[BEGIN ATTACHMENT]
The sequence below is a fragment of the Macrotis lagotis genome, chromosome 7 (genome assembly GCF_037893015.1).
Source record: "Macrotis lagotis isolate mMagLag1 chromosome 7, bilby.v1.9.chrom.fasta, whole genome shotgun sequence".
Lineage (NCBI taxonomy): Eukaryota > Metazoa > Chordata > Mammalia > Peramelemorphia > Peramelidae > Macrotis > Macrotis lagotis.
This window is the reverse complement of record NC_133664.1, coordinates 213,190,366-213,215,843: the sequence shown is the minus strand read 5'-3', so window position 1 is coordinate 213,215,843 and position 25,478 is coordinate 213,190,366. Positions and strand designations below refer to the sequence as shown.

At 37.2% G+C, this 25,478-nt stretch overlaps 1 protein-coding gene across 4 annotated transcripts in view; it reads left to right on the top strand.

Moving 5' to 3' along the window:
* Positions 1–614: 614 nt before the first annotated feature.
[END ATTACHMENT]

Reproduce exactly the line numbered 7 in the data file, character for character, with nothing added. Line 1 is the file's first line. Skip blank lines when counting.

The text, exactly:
* Positions 1–614: 614 nt before the first annotated feature.